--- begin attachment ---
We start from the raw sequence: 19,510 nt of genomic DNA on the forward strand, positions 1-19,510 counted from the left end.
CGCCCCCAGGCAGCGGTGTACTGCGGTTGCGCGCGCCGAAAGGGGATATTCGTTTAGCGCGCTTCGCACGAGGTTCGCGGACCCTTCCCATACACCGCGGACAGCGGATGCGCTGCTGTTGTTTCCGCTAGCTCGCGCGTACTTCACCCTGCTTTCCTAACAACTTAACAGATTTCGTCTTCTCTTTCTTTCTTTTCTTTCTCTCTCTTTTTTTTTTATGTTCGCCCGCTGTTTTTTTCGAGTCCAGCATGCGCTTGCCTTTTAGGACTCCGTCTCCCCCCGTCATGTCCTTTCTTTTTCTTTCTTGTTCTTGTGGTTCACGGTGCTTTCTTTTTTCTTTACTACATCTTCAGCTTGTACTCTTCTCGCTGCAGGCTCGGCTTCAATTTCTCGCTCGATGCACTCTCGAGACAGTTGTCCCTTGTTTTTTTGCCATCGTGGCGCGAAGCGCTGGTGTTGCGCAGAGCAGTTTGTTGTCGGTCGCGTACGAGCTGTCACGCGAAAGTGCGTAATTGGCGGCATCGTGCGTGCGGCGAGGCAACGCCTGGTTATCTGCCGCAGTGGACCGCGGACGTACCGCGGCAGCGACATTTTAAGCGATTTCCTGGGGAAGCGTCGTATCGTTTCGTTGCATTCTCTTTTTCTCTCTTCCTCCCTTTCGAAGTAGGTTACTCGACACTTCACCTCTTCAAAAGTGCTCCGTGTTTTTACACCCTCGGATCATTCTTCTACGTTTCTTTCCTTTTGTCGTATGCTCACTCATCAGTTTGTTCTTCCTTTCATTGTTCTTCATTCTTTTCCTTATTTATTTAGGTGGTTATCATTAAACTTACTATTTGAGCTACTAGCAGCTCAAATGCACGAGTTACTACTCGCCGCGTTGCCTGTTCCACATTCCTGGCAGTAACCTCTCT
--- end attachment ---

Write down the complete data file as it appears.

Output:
We start from the raw sequence: 19,510 nt of genomic DNA on the forward strand, positions 1-19,510 counted from the left end.
CGCCCCCAGGCAGCGGTGTACTGCGGTTGCGCGCGCCGAAAGGGGATATTCGTTTAGCGCGCTTCGCACGAGGTTCGCGGACCCTTCCCATACACCGCGGACAGCGGATGCGCTGCTGTTGTTTCCGCTAGCTCGCGCGTACTTCACCCTGCTTTCCTAACAACTTAACAGATTTCGTCTTCTCTTTCTTTCTTTTCTTTCTCTCTCTTTTTTTTTTATGTTCGCCCGCTGTTTTTTTCGAGTCCAGCATGCGCTTGCCTTTTAGGACTCCGTCTCCCCCCGTCATGTCCTTTCTTTTTCTTTCTTGTTCTTGTGGTTCACGGTGCTTTCTTTTTTCTTTACTACATCTTCAGCTTGTACTCTTCTCGCTGCAGGCTCGGCTTCAATTTCTCGCTCGATGCACTCTCGAGACAGTTGTCCCTTGTTTTTTTGCCATCGTGGCGCGAAGCGCTGGTGTTGCGCAGAGCAGTTTGTTGTCGGTCGCGTACGAGCTGTCACGCGAAAGTGCGTAATTGGCGGCATCGTGCGTGCGGCGAGGCAACGCCTGGTTATCTGCCGCAGTGGACCGCGGACGTACCGCGGCAGCGACATTTTAAGCGATTTCCTGGGGAAGCGTCGTATCGTTTCGTTGCATTCTCTTTTTCTCTCTTCCTCCCTTTCGAAGTAGGTTACTCGACACTTCACCTCTTCAAAAGTGCTCCGTGTTTTTACACCCTCGGATCATTCTTCTACGTTTCTTTCCTTTTGTCGTATGCTCACTCATCAGTTTGTTCTTCCTTTCATTGTTCTTCATTCTTTTCCTTATTTATTTAGGTGGTTATCATTAAACTTACTATTTGAGCTACTAGCAGCTCAAATGCACGAGTTACTACTCGCCGCGTTGCCTGTTCCACATTCCTGGCAGTAACCTCTCT